CLEARWATER — When organizers decided the Ironman World Championship 70.3 would move this year from Clearwater to Las Vegas, Clearwater's only salve was the promise of a new race — the 5150 Triathlon.
But this week, the World Triathlon Corporation abruptly cancelled next month's race due to too few registrants. That leaves the city without its signature tourism magnet and the dollars that follow.
"It's very disheartening, very disappointing," said D.T. Minich, executive director of Visit St. Petersburg/Clearwater. "We were happy to have this to replace the Ironman. Now, for this to happen, it's really a blow."
For five years, the Ironman championship brought thousands of athletes and widespread media coverage during a slow spell for local businesses. Visitors to last year's event paid for nearly $1 million in hotel stays alone, Minich said.
But with this year's start of the shorter, less-watched triathlon, fewer athletes seemed eager to compete. About 700 registered, drastically lower than expectations and almost half last year's turnout, said Philip LaHaye, the 5150 Series' director of operations. "We couldn't go into this event and produce it without taking a sizable loss," he said.
That came as a shock to city leaders, who had already committed nearly $90,000 for services like traffic control, parking and trash. "We've grown accustomed to the tourism demand in the area during those five years," City Manager Bill Horne said. "Obviously we're going to feel it."
Centered at Pier 60, the 32-mile race was expected to be more welcoming to local athletes unprepared for last year's 70-mile course. The longer Ironman championship, which the city used to pay more than $135,000 to help accommodate, was moved to take advantage of Nevada's steeper, tougher terrain.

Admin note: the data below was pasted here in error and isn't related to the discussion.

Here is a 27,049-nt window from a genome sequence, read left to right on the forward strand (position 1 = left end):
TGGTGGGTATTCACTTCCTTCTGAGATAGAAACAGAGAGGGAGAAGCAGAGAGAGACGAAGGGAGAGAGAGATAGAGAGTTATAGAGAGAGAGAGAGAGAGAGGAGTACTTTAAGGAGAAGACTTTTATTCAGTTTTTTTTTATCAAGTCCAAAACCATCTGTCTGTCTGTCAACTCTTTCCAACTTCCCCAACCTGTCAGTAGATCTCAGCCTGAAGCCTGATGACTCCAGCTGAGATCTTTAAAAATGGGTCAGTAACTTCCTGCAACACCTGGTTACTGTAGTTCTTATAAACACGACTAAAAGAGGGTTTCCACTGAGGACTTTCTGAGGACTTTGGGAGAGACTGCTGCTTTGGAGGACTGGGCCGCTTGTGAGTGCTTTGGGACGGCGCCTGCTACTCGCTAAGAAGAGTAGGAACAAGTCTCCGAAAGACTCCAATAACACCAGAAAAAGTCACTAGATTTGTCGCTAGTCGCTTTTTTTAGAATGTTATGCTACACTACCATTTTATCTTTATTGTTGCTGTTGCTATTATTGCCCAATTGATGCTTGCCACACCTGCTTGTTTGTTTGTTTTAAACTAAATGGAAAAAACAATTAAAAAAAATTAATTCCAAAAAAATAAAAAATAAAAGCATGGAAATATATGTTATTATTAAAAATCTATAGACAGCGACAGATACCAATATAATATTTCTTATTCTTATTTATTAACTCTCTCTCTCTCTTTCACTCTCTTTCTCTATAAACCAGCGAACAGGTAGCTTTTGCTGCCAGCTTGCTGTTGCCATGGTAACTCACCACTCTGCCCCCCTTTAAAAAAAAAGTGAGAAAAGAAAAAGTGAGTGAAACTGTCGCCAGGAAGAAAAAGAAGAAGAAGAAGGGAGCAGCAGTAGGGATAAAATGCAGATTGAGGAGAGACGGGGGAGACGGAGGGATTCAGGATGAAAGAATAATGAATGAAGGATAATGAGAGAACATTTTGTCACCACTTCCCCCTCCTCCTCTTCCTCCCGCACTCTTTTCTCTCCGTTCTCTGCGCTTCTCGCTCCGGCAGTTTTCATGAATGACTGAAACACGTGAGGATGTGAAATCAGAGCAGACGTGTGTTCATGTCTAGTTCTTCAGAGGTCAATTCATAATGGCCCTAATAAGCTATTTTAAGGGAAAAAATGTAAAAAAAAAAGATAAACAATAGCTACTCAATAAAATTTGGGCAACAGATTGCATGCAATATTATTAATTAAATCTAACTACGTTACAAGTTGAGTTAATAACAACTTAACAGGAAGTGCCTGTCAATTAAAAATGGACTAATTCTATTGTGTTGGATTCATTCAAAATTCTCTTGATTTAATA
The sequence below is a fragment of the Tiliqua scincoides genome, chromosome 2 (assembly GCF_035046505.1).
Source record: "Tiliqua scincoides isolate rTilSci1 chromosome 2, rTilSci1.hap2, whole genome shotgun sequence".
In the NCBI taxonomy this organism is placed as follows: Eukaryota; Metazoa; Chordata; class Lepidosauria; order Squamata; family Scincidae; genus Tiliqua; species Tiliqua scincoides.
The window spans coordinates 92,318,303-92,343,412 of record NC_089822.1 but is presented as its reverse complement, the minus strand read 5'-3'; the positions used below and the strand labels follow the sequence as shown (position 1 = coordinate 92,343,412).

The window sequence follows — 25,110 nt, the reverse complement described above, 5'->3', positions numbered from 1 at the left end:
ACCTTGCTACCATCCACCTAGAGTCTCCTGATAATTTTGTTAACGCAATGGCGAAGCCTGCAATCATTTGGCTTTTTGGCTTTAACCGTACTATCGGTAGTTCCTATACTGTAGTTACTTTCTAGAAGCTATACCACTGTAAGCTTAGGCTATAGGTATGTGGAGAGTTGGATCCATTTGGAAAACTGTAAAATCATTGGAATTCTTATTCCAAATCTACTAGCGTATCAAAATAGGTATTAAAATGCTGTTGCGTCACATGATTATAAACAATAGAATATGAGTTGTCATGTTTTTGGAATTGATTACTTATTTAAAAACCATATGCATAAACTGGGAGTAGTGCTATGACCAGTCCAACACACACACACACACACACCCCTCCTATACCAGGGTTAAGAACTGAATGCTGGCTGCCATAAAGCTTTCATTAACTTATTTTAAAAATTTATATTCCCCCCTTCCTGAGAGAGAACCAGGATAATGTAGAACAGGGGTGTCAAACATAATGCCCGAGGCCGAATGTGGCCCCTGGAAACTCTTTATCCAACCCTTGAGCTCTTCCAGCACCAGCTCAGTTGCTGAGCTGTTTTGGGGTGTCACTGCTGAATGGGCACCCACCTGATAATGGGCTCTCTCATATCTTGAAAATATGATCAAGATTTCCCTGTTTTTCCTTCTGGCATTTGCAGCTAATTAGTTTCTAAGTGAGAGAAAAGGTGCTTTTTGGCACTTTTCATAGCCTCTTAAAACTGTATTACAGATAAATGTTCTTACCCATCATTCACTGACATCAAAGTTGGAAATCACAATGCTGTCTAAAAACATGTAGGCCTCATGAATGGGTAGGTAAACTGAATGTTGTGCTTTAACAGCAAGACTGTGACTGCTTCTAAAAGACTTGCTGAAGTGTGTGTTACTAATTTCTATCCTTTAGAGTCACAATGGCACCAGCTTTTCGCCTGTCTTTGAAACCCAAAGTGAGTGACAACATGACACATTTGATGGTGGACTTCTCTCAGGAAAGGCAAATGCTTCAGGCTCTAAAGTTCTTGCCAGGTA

Named for the 51,500 meters that make up its 1.5-kilometer swim, 40-kilometer bike ride and 10-kilometer run, the 5150 was scheduled for more than a dozen locations, including in Germany, Switzerland and South Africa.
The season's first races — in Key Biscayne, New Orleans and at the St. Anthony's Triathlon in St. Petersburg — were a hit. But either because of the location, the late-season date or the $150 price tag, the Clearwater race saw little of the championship's fervor.
The 5150 races in Clearwater now face an uncertain future. LaHaye said organizers are committed to trying again next year. But city officials have 45 days after the cancelled event's scheduled date, Nov. 12, to decide whether they will again agree to play host.
"We're disappointed," Mayor Frank Hibbard said. "The question is, will we pull the plug, or wait to see if interest grows."
Poncho Smith, 53, of Ludington, Mich., was planning on driving with his wife, Nancy, and cat, Smores, in their RV to Clearwater for the race. Last year, when Smith came to race for his first time in the championship, he also visited the beach, went shopping and toured the Pinellas Trail.
"I was pretty bummed out when I found out," Smith said. The race would have been the start of his winter vacation and a weekend spent nearby.
Instead, he said, his group has made other plans.
"We'll probably head over to Orlando."
Contact Drew Harwell at (727) 445-4170 or firstname.lastname@example.org.